PC Industry Sales Dropped Nearly 14 Percent in Q1 2013
April 11, 2013 10:13 AM
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IDC blames smartphones and tablets for sharp PC decline
Research firm IDC has posted the numbers for worldwide PC shipments in Q1 of 2013, and they show the steepest decline ever in a single quarter since the company has been monitoring the industry. Global PC shipments during Q1 of 2013 totaled 76.3 million units. That number represents a decline of 13.9% compared to the same quarter in 2011.
The posted decline in Q1 of 2013 was nearly twice the expected decline of 7.7% according to IDC. IDC also notes that the poor showing in Q1 marks the fourth consecutive quarter of year-over-year shipment declines for the industry. Computer shipments in the U.S. declined by 12.7% year-over-year and declined 18.3% compared to Q4 2012.
IDC says that despite mild improvement in economic environment around the world and some new PC models with
Windows 8 shipments were down significantly
across all regions compared to the same quarter of 2012.
Declining mini notebook shipments took a big chunk out of the low-end market with tablets and smartphones also contributing to divert significant spending from the computer industry. IDC also reports that
weak reception for Windows 8
has hurt the industry and computer makers continue to struggle to differentiate themselves from others on the market.
"At this point, unfortunately, it seems clear that the Windows 8 launch not only failed to provide a positive boost to the PC market, but appears to have slowed the market," said Bob O'Donnell, IDC Program Vice President, Clients and Displays. "While some consumers appreciate the new form factors and touch capabilities of Windows 8, the radical changes to the UI, removal of the familiar Start button, and the costs associated with touch have made PCs a less attractive alternative to dedicated tablets and other competitive devices. Microsoft will have to make some very tough decisions moving forward if it wants to help reinvigorate the PC market."
HP is still the top computer vendor but its worldwide shipments fell more than 23% year-over-year. Lenovo remained in second place and came close to closing the gap between it and HP. Lenovo posted double-digit, year-over-year growth in the U.S.
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4/12/2013 12:43:28 PM
Once again you're talking out of both sides of your mouth.
You put a LCD TV next to a CRT and they still will play the same TV shows. There is no difference in the content being played.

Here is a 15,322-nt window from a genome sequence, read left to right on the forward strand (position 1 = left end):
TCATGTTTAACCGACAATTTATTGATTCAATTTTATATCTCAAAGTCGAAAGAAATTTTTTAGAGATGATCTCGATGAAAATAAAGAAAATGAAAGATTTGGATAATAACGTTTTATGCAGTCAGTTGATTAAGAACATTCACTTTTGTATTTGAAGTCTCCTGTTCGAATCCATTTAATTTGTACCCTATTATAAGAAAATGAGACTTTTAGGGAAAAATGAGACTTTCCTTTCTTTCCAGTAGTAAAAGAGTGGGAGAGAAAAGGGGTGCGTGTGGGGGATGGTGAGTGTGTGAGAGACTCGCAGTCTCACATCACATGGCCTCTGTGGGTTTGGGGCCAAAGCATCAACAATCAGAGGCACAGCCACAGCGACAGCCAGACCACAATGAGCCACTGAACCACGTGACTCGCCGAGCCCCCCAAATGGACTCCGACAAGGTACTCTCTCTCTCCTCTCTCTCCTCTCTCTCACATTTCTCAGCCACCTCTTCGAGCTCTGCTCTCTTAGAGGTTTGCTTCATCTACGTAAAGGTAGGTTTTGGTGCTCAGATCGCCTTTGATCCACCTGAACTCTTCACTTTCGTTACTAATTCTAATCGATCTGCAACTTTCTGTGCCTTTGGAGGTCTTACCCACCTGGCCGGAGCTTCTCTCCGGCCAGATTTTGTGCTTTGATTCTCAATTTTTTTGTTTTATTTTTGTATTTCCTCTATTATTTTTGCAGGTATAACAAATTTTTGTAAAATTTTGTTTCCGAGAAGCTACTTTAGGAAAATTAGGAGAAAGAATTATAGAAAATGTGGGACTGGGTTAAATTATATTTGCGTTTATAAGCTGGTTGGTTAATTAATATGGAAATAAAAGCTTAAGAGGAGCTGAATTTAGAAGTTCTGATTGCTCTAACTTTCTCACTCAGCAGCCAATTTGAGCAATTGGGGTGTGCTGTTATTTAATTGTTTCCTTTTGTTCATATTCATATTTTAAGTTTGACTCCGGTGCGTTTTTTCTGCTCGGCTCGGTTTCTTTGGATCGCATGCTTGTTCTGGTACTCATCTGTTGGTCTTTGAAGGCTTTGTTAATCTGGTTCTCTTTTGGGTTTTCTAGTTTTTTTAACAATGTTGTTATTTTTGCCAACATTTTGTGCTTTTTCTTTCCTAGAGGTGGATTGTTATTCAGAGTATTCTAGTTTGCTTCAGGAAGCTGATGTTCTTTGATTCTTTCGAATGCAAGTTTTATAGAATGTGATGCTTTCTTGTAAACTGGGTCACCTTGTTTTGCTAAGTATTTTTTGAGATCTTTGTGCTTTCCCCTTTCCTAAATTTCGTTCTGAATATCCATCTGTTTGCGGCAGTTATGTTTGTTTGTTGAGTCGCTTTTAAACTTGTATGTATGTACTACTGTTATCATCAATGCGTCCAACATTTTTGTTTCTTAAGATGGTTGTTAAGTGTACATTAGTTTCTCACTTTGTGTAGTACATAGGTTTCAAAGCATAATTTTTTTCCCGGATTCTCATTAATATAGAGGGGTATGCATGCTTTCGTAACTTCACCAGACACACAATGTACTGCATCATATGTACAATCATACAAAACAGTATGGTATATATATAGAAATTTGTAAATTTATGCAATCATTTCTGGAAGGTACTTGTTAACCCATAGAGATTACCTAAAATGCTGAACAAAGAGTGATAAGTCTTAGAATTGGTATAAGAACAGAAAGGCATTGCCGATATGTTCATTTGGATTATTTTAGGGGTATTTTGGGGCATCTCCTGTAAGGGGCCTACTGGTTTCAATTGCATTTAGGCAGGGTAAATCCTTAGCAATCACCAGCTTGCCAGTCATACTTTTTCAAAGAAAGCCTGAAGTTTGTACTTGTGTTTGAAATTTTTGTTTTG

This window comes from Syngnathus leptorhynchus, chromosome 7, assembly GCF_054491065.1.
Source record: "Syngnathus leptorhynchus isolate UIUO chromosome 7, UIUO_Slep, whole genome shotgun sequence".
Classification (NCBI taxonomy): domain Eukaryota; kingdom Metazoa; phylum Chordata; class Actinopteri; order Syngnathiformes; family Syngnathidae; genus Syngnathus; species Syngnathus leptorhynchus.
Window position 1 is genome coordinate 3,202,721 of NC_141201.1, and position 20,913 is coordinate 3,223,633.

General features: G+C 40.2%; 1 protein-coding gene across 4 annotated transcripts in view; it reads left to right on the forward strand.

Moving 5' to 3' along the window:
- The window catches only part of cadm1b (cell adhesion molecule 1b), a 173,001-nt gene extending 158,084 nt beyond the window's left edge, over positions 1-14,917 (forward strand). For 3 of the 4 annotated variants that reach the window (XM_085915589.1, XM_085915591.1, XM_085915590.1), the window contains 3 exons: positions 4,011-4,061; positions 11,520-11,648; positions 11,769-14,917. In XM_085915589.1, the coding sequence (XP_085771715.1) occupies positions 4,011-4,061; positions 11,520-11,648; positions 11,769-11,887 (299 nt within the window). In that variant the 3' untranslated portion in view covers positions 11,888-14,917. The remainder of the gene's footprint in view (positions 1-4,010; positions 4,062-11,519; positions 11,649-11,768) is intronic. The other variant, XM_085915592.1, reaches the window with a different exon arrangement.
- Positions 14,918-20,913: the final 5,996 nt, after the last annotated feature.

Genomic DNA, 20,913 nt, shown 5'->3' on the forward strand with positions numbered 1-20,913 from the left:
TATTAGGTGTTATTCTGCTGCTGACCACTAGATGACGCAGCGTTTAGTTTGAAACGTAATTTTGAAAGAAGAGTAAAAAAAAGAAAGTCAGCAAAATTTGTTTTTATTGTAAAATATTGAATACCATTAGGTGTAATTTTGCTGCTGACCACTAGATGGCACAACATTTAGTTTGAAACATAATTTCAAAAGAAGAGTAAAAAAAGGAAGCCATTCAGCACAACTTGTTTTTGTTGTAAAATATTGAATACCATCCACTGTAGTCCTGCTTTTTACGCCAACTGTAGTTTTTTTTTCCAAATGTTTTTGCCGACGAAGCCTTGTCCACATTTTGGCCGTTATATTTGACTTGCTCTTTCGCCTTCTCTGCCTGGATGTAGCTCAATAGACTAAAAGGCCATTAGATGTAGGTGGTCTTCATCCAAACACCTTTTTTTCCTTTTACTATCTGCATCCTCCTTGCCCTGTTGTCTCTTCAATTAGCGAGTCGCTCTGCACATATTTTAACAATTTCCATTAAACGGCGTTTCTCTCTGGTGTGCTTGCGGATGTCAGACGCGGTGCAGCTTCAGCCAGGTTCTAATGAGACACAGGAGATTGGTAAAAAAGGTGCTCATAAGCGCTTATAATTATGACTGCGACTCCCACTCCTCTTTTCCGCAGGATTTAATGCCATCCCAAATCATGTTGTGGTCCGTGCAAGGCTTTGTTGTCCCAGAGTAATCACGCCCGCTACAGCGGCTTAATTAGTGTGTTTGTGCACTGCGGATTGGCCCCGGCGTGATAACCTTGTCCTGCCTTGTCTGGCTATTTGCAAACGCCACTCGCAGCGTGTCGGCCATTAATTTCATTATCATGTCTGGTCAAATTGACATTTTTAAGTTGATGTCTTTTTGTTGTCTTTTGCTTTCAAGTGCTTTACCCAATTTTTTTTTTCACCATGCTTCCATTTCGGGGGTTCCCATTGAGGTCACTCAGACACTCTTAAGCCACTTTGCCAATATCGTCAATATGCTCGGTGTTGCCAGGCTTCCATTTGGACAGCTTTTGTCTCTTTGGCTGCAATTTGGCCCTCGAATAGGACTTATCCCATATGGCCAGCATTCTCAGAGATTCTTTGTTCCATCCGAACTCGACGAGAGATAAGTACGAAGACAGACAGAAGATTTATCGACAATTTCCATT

And yet for some reason you believe that features and performance matters with TVs but not computers. You're wrong about there being no difference between a $600 Surface (not $800 as you falsely state) and a $100 Android tablet. There are numerous performance gains and larger multitasking abilities that the Android tablet will simply not be able to handle. You pay for what you get. This is why people aren't buying netbooks anymore; Sure, they're cheap, but with that they're severely under-powered and frustrating.
Let's run this experiment, shall we?
Put a $100 Windows 7 netbook next to a $200 Android tablet.
Sure, they both run Angry birds. Sure they both allow you to check your email, both allow you to surf the web. But what do you think people are going to buy?
Let's see if you can be honest or if you will continue your argument that has been reduced to shambles long ago.
4/12/2013 1:33:02 PM
If they want a netbook, they'll but the netbook. If they want a tablet, they'll buy the tablet.
Let's be clear: you have no point. My example is comparing 3 10" tablets side-by-side. Your example is comparing a 13" CRT to a modern widescreen LCD/Plasma TV.
Your assertions that there are "numerous performance gains etc." are worthless to the average user. The average user with a tablet behaves the way I have described. I guarantee this to be correct.
If you want to continue to insist that your comparisons are equivalent, I'm sorry...but you're a liar. And/or clinically insane. Possibly both.
My argument is irrefutable. You actually have made no argument at all. Please stop wasting space that could be better occupied by...nothing.
"When an individual makes a copy of a song for himself, I suppose we can say he stole a song." -- Sony BMG attorney Jennifer Pariser
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